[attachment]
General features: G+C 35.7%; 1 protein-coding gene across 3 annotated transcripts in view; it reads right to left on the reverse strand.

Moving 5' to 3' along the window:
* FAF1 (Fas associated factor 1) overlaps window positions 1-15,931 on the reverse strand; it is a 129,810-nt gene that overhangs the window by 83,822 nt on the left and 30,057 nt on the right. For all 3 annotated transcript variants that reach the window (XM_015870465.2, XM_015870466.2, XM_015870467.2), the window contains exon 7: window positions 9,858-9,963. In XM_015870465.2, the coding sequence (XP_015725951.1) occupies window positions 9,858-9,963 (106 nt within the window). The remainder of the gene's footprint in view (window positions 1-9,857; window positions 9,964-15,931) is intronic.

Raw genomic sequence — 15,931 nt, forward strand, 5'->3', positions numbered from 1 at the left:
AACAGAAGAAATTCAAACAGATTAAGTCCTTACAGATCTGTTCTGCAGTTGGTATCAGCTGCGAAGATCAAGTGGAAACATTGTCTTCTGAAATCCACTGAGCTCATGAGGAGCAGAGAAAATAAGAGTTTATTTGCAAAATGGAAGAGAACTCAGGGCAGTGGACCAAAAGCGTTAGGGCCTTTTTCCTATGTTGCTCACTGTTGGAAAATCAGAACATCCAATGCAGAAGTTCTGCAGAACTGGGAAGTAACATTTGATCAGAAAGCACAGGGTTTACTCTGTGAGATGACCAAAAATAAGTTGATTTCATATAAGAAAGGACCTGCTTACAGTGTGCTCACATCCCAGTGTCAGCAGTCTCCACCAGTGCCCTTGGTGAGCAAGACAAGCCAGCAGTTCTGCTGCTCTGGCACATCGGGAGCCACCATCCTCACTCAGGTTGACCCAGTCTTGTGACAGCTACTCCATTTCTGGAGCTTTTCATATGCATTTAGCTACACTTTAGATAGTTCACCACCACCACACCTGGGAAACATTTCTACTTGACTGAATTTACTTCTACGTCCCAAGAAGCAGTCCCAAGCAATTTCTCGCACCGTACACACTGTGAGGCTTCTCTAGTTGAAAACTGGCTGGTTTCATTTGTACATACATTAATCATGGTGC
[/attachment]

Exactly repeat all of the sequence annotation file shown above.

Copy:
General features: G+C 35.7%; 1 protein-coding gene across 3 annotated transcripts in view; it reads right to left on the reverse strand.

Moving 5' to 3' along the window:
* FAF1 (Fas associated factor 1) overlaps window positions 1-15,931 on the reverse strand; it is a 129,810-nt gene that overhangs the window by 83,822 nt on the left and 30,057 nt on the right. For all 3 annotated transcript variants that reach the window (XM_015870465.2, XM_015870466.2, XM_015870467.2), the window contains exon 7: window positions 9,858-9,963. In XM_015870465.2, the coding sequence (XP_015725951.1) occupies window positions 9,858-9,963 (106 nt within the window). The remainder of the gene's footprint in view (window positions 1-9,857; window positions 9,964-15,931) is intronic.

Raw genomic sequence — 15,931 nt, forward strand, 5'->3', positions numbered from 1 at the left:
AACAGAAGAAATTCAAACAGATTAAGTCCTTACAGATCTGTTCTGCAGTTGGTATCAGCTGCGAAGATCAAGTGGAAACATTGTCTTCTGAAATCCACTGAGCTCATGAGGAGCAGAGAAAATAAGAGTTTATTTGCAAAATGGAAGAGAACTCAGGGCAGTGGACCAAAAGCGTTAGGGCCTTTTTCCTATGTTGCTCACTGTTGGAAAATCAGAACATCCAATGCAGAAGTTCTGCAGAACTGGGAAGTAACATTTGATCAGAAAGCACAGGGTTTACTCTGTGAGATGACCAAAAATAAGTTGATTTCATATAAGAAAGGACCTGCTTACAGTGTGCTCACATCCCAGTGTCAGCAGTCTCCACCAGTGCCCTTGGTGAGCAAGACAAGCCAGCAGTTCTGCTGCTCTGGCACATCGGGAGCCACCATCCTCACTCAGGTTGACCCAGTCTTGTGACAGCTACTCCATTTCTGGAGCTTTTCATATGCATTTAGCTACACTTTAGATAGTTCACCACCACCACACCTGGGAAACATTTCTACTTGACTGAATTTACTTCTACGTCCCAAGAAGCAGTCCCAAGCAATTTCTCGCACCGTACACACTGTGAGGCTTCTCTAGTTGAAAACTGGCTGGTTTCATTTGTACATACATTAATCATGGTGC